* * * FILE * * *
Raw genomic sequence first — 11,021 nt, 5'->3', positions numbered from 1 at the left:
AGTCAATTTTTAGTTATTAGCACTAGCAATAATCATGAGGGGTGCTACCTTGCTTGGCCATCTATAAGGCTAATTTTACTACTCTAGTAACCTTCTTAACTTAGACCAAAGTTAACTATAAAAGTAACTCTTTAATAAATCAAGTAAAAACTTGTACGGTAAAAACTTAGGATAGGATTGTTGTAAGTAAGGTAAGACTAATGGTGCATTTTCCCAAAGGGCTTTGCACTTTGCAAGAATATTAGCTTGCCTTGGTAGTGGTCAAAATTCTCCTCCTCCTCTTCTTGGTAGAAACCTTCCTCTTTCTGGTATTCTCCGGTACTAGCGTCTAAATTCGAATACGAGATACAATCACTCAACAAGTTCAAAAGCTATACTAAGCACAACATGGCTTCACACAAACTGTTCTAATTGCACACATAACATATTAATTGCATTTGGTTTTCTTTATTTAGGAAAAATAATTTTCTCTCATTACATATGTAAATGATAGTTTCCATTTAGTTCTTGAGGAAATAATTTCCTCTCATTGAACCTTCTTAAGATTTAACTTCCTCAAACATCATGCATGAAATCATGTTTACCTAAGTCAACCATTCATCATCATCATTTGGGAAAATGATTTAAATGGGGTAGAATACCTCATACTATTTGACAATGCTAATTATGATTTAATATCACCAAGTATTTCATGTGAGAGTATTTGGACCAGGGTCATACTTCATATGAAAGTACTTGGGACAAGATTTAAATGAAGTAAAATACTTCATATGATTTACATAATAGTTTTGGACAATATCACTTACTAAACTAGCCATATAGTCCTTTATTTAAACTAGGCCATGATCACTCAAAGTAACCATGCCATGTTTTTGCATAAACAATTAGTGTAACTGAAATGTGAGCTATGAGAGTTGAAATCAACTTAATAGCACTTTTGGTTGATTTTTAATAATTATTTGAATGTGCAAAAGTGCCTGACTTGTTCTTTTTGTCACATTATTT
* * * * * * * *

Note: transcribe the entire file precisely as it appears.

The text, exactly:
Raw genomic sequence first — 11,021 nt, 5'->3', positions numbered from 1 at the left:
AGTCAATTTTTAGTTATTAGCACTAGCAATAATCATGAGGGGTGCTACCTTGCTTGGCCATCTATAAGGCTAATTTTACTACTCTAGTAACCTTCTTAACTTAGACCAAAGTTAACTATAAAAGTAACTCTTTAATAAATCAAGTAAAAACTTGTACGGTAAAAACTTAGGATAGGATTGTTGTAAGTAAGGTAAGACTAATGGTGCATTTTCCCAAAGGGCTTTGCACTTTGCAAGAATATTAGCTTGCCTTGGTAGTGGTCAAAATTCTCCTCCTCCTCTTCTTGGTAGAAACCTTCCTCTTTCTGGTATTCTCCGGTACTAGCGTCTAAATTCGAATACGAGATACAATCACTCAACAAGTTCAAAAGCTATACTAAGCACAACATGGCTTCACACAAACTGTTCTAATTGCACACATAACATATTAATTGCATTTGGTTTTCTTTATTTAGGAAAAATAATTTTCTCTCATTACATATGTAAATGATAGTTTCCATTTAGTTCTTGAGGAAATAATTTCCTCTCATTGAACCTTCTTAAGATTTAACTTCCTCAAACATCATGCATGAAATCATGTTTACCTAAGTCAACCATTCATCATCATCATTTGGGAAAATGATTTAAATGGGGTAGAATACCTCATACTATTTGACAATGCTAATTATGATTTAATATCACCAAGTATTTCATGTGAGAGTATTTGGACCAGGGTCATACTTCATATGAAAGTACTTGGGACAAGATTTAAATGAAGTAAAATACTTCATATGATTTACATAATAGTTTTGGACAATATCACTTACTAAACTAGCCATATAGTCCTTTATTTAAACTAGGCCATGATCACTCAAAGTAACCATGCCATGTTTTTGCATAAACAATTAGTGTAACTGAAATGTGAGCTATGAGAGTTGAAATCAACTTAATAGCACTTTTGGTTGATTTTTAATAATTATTTGAATGTGCAAAAGTGCCTGACTTGTTCTTTTTGTCACATTATTT